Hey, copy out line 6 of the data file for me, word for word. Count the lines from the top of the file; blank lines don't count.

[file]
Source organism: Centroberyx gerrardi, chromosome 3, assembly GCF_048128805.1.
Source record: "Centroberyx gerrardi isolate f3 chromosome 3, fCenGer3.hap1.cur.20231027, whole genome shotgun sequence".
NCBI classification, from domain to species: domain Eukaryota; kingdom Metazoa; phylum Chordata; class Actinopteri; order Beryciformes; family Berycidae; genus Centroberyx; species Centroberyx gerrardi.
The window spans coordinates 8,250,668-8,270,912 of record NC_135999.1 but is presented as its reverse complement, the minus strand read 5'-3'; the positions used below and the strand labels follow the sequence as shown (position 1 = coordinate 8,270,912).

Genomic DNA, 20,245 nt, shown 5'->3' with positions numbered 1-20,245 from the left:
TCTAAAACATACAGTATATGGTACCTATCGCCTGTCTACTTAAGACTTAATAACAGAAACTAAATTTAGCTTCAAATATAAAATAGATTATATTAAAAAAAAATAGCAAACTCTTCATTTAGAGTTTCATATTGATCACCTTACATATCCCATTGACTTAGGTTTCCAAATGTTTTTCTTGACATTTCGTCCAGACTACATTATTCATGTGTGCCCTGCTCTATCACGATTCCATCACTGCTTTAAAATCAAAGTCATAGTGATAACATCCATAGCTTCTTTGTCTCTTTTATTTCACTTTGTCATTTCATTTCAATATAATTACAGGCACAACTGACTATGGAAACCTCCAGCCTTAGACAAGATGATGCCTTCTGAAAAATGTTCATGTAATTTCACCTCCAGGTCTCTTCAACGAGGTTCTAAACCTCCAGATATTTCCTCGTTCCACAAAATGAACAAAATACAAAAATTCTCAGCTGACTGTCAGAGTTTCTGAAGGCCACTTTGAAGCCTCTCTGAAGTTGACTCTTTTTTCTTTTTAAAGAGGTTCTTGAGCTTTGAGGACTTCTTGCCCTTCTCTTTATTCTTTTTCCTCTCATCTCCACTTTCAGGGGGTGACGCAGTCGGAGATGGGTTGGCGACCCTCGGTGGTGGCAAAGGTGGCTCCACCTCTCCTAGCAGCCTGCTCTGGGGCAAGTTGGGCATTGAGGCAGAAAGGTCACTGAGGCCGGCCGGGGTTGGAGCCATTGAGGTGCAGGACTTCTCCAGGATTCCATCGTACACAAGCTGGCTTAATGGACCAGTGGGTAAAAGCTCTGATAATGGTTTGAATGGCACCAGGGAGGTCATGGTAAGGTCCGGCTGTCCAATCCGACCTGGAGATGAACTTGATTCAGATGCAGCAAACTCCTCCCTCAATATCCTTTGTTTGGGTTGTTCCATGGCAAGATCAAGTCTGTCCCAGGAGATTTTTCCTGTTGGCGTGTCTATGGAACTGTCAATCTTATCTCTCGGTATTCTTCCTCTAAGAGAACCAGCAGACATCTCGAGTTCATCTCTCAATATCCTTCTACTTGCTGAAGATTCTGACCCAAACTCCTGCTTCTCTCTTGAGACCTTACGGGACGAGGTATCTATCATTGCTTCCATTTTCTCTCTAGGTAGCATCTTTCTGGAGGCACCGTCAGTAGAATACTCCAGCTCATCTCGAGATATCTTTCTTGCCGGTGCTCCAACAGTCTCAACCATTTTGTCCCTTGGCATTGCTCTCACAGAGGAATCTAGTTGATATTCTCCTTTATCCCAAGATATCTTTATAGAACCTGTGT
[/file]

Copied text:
TCTAAAACATACAGTATATGGTACCTATCGCCTGTCTACTTAAGACTTAATAACAGAAACTAAATTTAGCTTCAAATATAAAATAGATTATATTAAAAAAAAATAGCAAACTCTTCATTTAGAGTTTCATATTGATCACCTTACATATCCCATTGACTTAGGTTTCCAAATGTTTTTCTTGACATTTCGTCCAGACTACATTATTCATGTGTGCCCTGCTCTATCACGATTCCATCACTGCTTTAAAATCAAAGTCATAGTGATAACATCCATAGCTTCTTTGTCTCTTTTATTTCACTTTGTCATTTCATTTCAATATAATTACAGGCACAACTGACTATGGAAACCTCCAGCCTTAGACAAGATGATGCCTTCTGAAAAATGTTCATGTAATTTCACCTCCAGGTCTCTTCAACGAGGTTCTAAACCTCCAGATATTTCCTCGTTCCACAAAATGAACAAAATACAAAAATTCTCAGCTGACTGTCAGAGTTTCTGAAGGCCACTTTGAAGCCTCTCTGAAGTTGACTCTTTTTTCTTTTTAAAGAGGTTCTTGAGCTTTGAGGACTTCTTGCCCTTCTCTTTATTCTTTTTCCTCTCATCTCCACTTTCAGGGGGTGACGCAGTCGGAGATGGGTTGGCGACCCTCGGTGGTGGCAAAGGTGGCTCCACCTCTCCTAGCAGCCTGCTCTGGGGCAAGTTGGGCATTGAGGCAGAAAGGTCACTGAGGCCGGCCGGGGTTGGAGCCATTGAGGTGCAGGACTTCTCCAGGATTCCATCGTACACAAGCTGGCTTAATGGACCAGTGGGTAAAAGCTCTGATAATGGTTTGAATGGCACCAGGGAGGTCATGGTAAGGTCCGGCTGTCCAATCCGACCTGGAGATGAACTTGATTCAGATGCAGCAAACTCCTCCCTCAATATCCTTTGTTTGGGTTGTTCCATGGCAAGATCAAGTCTGTCCCAGGAGATTTTTCCTGTTGGCGTGTCTATGGAACTGTCAATCTTATCTCTCGGTATTCTTCCTCTAAGAGAACCAGCAGACATCTCGAGTTCATCTCTCAATATCCTTCTACTTGCTGAAGATTCTGACCCAAACTCCTGCTTCTCTCTTGAGACCTTACGGGACGAGGTATCTATCATTGCTTCCATTTTCTCTCTAGGTAGCATCTTTCTGGAGGCACCGTCAGTAGAATACTCCAGCTCATCTCGAGATATCTTTCTTGCCGGTGCTCCAACAGTCTCAACCATTTTGTCCCTTGGCATTGCTCTCACAGAGGAATCTAGTTGATATTCTCCTTTATCCCAAGATATCTTTATAGAACCTGTGT